Getting Groovy (and Grails)

Explorations in Groovy and Grails Development

The Gr8 Conference: Practical DSLs with Groovy

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This session by Guillaume LaForge was probably the one I was looking forwards to the most. I do a lot of work with Software Product Lines, Domain Specific Modeling and Domain Specific Languages. I’d seen Neil Ford the other month at No Fluff Just Stuff Boston presenting on using Java, Groovy and Ruby for internal DSLs and I was interested to see what Guillaume would cover. Historically Groovy has been somewhere in the middle of Java and Ruby in terms of support for the kind of syntactic sugar that allows for the creation of business user readable DSLs and I was interested to see both how Guillaume presented the topic and what specific information  he’d include.

He started off by introducing the problems that vertical (business – as opposed to horizontal technology DSLs like SQL or RegEx’s) DSLs are designed to solve. They allow for clean separation of business logic from application code, allow Subject Matter Experts/business analysts to read (not necessarily write) the DSLs and allow for business rules to have their own lifecycle independent of the usual re-build, re-deploy lifecycle required when the business logic is encoded in Java.

He mentioned that there are a range of possible notations for DSLs – from the “e4 – e5″ chess notations to the notations used to describe solutions for rubix cubes and sheet music notation. He then also introduced some real world examples of business DSLs such as anti malaria drug resistance simulation, hr employee skill representation, insurance policies risk calculation engine, loan acceptance roles engine for a financial platform, mathematica like lingua for nuclear safety and market data feeds evolution scenarios.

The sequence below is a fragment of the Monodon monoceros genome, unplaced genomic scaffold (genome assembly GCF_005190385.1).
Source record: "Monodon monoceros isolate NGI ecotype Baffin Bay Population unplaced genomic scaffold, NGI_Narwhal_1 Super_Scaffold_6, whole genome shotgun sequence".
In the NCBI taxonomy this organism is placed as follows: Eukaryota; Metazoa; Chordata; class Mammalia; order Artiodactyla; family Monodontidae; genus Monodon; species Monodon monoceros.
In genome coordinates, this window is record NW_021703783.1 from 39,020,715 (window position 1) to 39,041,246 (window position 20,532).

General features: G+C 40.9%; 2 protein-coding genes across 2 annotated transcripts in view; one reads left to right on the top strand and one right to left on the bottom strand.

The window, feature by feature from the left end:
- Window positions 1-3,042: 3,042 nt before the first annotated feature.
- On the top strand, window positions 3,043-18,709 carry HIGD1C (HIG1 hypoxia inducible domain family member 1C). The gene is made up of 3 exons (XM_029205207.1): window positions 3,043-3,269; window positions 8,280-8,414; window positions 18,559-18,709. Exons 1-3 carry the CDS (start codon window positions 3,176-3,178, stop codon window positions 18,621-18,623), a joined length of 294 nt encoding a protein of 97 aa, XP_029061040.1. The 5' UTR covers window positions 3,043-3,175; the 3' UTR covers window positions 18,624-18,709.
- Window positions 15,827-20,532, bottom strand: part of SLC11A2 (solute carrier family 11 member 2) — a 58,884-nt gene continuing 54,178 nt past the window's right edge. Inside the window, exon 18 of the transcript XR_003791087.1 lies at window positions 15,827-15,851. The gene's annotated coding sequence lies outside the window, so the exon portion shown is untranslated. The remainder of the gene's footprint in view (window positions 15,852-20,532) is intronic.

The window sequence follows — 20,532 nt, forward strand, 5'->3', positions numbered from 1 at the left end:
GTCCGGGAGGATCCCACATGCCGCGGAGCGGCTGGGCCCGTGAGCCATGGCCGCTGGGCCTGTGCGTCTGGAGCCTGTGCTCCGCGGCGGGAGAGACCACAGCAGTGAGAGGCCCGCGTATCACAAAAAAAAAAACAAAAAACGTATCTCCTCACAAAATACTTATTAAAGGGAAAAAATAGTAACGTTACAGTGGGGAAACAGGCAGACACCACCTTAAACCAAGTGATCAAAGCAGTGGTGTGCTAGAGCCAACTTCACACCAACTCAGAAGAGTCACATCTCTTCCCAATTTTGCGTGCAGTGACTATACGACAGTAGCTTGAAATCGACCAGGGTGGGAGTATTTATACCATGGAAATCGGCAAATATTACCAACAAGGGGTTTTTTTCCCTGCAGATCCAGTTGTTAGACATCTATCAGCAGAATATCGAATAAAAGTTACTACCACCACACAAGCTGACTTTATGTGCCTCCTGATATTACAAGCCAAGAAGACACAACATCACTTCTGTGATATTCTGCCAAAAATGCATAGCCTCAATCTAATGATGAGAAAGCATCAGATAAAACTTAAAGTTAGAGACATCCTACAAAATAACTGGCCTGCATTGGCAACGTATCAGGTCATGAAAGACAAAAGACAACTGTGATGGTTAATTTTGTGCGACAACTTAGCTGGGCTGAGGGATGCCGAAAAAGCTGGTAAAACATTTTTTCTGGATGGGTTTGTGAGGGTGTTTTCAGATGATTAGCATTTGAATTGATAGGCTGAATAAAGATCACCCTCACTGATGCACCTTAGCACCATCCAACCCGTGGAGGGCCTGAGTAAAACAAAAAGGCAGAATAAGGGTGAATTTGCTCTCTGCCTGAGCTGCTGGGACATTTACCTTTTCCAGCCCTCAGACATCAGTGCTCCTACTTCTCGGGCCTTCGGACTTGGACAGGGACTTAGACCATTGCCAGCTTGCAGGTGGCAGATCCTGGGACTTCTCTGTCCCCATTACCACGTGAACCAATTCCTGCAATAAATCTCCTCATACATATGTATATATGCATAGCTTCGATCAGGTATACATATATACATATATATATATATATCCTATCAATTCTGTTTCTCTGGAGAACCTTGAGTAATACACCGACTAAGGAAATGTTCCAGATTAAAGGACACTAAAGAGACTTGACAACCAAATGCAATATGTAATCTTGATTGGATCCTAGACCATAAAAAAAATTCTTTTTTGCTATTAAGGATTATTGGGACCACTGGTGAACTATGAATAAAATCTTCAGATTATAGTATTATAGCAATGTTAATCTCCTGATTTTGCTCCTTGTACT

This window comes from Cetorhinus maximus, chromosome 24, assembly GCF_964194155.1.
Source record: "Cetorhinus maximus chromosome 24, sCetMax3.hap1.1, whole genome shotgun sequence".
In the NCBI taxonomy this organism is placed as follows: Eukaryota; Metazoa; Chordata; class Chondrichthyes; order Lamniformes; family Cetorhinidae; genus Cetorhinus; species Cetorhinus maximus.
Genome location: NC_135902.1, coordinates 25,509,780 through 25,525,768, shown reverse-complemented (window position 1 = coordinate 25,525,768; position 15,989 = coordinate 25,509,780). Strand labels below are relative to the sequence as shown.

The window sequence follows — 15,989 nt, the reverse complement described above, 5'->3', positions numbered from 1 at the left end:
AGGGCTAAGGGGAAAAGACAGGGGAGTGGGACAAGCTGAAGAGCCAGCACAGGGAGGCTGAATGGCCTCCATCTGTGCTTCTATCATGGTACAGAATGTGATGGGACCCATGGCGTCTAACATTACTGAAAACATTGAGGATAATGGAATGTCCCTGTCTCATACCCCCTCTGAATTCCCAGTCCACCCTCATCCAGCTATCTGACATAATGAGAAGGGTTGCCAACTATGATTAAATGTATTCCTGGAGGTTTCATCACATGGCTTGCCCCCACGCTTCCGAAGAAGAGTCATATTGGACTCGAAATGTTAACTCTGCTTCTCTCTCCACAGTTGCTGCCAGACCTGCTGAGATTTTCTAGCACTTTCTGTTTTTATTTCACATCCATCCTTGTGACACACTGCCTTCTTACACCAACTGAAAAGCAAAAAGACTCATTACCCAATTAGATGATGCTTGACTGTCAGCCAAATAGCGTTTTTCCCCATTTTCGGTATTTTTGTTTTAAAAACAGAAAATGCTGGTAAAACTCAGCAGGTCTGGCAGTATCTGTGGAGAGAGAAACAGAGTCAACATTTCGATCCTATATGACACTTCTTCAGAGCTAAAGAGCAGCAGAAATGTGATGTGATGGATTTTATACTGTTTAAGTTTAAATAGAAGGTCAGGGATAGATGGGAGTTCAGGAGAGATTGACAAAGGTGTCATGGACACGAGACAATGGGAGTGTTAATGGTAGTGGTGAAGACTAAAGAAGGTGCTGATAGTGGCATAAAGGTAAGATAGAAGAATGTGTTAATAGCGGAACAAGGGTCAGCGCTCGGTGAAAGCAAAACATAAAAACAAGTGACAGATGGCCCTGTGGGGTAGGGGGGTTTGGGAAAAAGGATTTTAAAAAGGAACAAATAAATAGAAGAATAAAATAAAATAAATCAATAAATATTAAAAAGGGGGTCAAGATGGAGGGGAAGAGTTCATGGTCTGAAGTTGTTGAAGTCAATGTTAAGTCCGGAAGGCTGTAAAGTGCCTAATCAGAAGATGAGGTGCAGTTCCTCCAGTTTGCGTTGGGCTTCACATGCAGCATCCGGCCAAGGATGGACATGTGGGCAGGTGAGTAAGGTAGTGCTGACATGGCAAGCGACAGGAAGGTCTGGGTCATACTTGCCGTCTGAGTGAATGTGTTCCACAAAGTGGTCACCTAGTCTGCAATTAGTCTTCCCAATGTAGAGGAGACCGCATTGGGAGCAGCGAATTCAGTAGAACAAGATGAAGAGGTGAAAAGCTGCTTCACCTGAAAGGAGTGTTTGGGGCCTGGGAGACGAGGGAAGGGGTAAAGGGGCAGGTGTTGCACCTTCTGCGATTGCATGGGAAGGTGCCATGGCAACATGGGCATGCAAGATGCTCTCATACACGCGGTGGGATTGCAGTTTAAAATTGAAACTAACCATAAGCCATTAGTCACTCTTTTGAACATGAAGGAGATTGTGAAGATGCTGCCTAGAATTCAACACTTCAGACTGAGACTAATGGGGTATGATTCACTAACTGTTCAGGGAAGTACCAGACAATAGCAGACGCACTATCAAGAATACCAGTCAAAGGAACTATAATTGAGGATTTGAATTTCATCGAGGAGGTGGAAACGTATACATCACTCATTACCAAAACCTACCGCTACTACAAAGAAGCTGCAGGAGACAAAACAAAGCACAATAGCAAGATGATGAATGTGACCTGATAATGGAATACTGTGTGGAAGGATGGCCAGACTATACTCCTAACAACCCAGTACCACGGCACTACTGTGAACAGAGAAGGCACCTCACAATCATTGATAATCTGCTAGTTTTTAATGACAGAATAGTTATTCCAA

Groovy and DSLs
Groovy has a number of capabilities that make it nicer than Java for implementing business user readable internal DSLs.
– There is no need to write full blown classes – you can use scripts
– Optional typing (def) – cut down on visual noise – in scripts can even omit def
– Native syntax constructs (lists, maps and ranges – can create own custom ranges e.g. monday..friday)
– Optional params (for top level statements) and semicolons so “move(left);” becomes “move left”
– Named arguments: Can mix named and uunnamed – named params are put in a map parameter.
E.g. take 1.pill, of: Chloro after: 6.hours
==     def take(Map m , MedicideQuantity mq)

– Custom control structures: when closures are last they can be put “out” of the parenthesus surrounding parameters
unless (account.balance > 100.euros , {account.debit 100 euros})
== unless (account.balance > 100.euros) {account.debit 100 euros}

Signature “def unless (boolean b , Closure c)”
- Operator overloading: -15.euros + 10.dollars, -10.kilomaters – 10.meters, taskA | taskB & taskC
e.g. a + b – just put a.plus(b) method
e.g. a – b – just put a.minus(b) method
e.g. a * b – just put a.multiply(b) method
etc.

Options for crediting an  account:
account << 10.dollars
account += 10.dollars
account.credit.10.dollars
depends on users which syntax they prefer . . .

Groovy’s dynamic heart: the MOP – The MetaObject Protocol
All accesses to methods, properties, constructuors, operators, etc can be intercepted thanks to the MOP. While Javas behavior is hard wired at compile time in the class, with groovy, behavior is adaptable at runtime through the metaclass.

Different hooks for changing the runtime behavior:

GroovyObject
getProperty() , setProperty , invokeMethod() , getMetaClass() , setMetaClass()
A GO can have “pretend” methods and properties

MetaClass
Core of the Groovy MOP system
– invokeConstructor
– invokeMethpd
– invokeStaticMethod
– invokeMissingMethod
– getProperty
– setProperty
– getAttribute
– setAttribute
– respondsTo
– hasProperty
– Metaclasses can change the behavior of existing third party classes – even java one.

ExpandoMetaClass
- A DSL for metaclasses!
MoneyAbount.metaclass.constructor = { . . }

Note: 10.euros == 10.getEuros()

Class CurrencyAmount {
Number value
String currency
String toString() { “$value $currency”}
}

Number.metaClass.getEuros = { ->
new CurrencyAmount(value: delegate, currency: “EUR”)
}

10.euros
The delegate variable in closure represents the current instance, and “it” the default parameter

The Builder pattern